UK inflation climbs to 1.2% in November, hits 2-year high
UK inflation climbed to 1.2% in November, the highest level in more than two years, in a sign that the fall in the value of the pound since the Brexit vote is fuelling a rise in the cost of living.
The rise in the consumer prices index, from 0.9% in October, was largely driven by higher petrol and clothing prices according to the Office for National Statistics.
November’s rate was the highest since October 2014, and slightly above the 1.1% forecast by City economists.
Frances O’Grady, the TUC general secretary, said rising inflation posed a threat to living standards in the UK.
“Working people are facing over a decade of lost wage growth, with rising prices hitting their pay packets again. The government needs to act fast to avoid another living standards crisis. That means a clear plan for Brexit that will protect jobs, pay and rights.”
Economists said the rise in the headline inflation rate suggested a weaker pound was pushing up consumer prices by making imports more expensive.
Alan Clarke, economist at Scotiabank, said: “There was a scattering of monthly increases for exchange rate sensitive components that were higher than the seasonal norm. This to me represents the early signs of the pound’s depreciation feeding into the inflation data. There is plenty more where that came from.”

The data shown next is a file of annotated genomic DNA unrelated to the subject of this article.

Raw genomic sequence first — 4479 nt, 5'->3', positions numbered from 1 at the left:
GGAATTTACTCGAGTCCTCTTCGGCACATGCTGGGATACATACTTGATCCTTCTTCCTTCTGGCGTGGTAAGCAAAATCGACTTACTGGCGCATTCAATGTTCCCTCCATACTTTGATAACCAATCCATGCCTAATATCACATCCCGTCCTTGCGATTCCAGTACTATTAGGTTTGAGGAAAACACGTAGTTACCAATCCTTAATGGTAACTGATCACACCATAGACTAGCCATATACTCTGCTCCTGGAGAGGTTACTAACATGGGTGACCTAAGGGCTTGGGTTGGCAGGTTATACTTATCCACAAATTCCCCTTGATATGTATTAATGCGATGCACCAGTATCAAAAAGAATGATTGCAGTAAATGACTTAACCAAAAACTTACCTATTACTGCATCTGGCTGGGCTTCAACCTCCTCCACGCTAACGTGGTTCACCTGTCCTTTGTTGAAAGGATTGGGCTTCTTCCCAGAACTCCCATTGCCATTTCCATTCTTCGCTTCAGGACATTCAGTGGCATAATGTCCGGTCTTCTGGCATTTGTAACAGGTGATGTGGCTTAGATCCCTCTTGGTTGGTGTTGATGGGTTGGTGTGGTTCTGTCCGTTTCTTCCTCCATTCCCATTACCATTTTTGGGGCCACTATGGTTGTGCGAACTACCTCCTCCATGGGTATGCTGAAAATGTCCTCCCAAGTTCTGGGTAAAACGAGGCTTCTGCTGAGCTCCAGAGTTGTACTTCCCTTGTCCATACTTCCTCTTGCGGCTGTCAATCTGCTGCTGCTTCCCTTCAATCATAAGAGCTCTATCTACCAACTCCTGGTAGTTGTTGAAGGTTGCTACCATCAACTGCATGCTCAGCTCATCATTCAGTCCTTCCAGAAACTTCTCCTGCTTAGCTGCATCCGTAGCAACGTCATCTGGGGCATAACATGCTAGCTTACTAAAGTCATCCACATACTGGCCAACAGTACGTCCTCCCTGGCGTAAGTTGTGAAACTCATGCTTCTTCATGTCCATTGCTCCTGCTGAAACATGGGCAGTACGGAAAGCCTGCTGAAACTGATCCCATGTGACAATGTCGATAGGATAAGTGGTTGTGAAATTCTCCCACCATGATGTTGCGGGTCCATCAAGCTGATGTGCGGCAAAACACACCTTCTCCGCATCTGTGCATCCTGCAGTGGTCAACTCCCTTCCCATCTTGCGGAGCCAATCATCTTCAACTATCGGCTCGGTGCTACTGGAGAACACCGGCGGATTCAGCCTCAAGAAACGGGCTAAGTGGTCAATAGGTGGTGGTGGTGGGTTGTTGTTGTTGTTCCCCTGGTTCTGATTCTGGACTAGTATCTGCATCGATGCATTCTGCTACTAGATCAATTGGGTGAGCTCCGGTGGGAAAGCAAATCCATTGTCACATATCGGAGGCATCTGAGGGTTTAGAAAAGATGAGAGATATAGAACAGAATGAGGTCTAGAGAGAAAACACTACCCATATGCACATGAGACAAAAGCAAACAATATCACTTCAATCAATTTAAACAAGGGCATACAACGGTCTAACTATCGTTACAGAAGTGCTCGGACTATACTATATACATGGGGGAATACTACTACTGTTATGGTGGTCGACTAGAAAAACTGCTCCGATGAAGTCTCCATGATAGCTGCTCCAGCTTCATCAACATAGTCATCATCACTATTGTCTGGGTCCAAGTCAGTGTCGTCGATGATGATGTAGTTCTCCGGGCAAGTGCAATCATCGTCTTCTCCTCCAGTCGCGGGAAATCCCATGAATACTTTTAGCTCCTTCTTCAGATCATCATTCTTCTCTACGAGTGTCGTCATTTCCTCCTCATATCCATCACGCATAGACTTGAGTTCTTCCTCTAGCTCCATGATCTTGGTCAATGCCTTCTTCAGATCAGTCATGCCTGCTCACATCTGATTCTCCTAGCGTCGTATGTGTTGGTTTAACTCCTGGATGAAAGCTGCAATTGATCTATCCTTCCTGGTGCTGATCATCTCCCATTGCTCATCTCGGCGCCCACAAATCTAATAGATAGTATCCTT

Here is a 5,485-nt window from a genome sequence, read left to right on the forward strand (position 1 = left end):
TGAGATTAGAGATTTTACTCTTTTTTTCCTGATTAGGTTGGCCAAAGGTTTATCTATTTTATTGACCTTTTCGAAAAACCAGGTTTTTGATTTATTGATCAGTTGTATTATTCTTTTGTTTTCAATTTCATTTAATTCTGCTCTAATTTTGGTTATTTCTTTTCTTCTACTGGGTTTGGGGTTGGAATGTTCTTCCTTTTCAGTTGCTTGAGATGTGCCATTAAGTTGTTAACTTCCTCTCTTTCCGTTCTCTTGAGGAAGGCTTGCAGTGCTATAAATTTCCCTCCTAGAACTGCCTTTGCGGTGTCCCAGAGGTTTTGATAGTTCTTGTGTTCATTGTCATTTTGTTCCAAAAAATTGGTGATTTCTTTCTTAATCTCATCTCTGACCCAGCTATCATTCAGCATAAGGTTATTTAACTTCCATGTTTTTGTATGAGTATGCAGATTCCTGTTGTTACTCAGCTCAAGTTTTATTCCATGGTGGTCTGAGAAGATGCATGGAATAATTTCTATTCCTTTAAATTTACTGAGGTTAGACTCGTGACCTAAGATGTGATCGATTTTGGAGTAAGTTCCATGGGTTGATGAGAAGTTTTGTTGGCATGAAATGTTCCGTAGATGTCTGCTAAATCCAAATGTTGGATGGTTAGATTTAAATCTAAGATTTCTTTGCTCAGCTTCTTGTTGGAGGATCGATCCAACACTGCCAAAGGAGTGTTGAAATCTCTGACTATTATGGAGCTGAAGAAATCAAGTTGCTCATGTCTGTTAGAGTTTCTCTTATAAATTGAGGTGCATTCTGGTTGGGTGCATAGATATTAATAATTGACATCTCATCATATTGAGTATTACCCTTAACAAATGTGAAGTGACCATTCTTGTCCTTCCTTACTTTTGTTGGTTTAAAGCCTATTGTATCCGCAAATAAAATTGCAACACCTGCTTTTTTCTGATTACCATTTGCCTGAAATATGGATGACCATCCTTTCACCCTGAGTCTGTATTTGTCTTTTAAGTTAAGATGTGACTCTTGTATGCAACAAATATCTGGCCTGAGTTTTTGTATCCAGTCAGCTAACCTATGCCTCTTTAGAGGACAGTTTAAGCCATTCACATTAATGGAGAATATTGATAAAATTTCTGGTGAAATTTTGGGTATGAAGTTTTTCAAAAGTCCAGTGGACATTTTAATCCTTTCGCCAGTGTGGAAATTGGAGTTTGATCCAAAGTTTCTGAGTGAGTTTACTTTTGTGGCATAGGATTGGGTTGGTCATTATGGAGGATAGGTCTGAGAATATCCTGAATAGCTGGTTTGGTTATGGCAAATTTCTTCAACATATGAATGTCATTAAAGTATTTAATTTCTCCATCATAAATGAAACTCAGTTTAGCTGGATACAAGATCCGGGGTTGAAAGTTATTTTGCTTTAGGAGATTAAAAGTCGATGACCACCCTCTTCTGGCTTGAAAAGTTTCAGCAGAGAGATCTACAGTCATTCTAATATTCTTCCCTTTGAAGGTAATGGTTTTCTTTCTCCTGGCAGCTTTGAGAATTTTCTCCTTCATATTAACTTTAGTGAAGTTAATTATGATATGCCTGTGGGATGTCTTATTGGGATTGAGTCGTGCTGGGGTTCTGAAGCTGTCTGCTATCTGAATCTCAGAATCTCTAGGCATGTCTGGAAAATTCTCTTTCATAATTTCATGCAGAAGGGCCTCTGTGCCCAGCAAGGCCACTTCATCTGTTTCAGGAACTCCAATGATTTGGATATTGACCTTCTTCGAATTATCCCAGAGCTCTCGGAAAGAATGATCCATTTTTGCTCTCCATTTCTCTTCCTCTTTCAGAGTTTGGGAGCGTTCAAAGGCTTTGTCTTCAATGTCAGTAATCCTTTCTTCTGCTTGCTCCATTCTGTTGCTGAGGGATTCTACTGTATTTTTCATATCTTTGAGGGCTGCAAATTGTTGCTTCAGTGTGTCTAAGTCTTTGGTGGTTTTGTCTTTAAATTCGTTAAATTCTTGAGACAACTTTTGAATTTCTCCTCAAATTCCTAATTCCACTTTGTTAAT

Economists, including those at the Bank of England, have warned that inflation is likely to rise sharply in 2017, to about 3%, putting increased pressure on household finances.
Richard Lim, chief executive at the consultancy Retail Economics, said shops faced a choice between passing rising costs on to consumers, taking a hit on margins, or passing them on elsewhere in the supply chain.
“Most retailers will use a combination of all three to distribute the impact of rising input costs but households will have to share some of the pain,” he said. “How much pain and how quickly it feeds through will be critical in determining the strength of spending next year.”
Higher inflation in 2017 is expected to coincide with a period of poor wage growth, rising unemployment and weaker economic growth all adding to the pressure on household finances.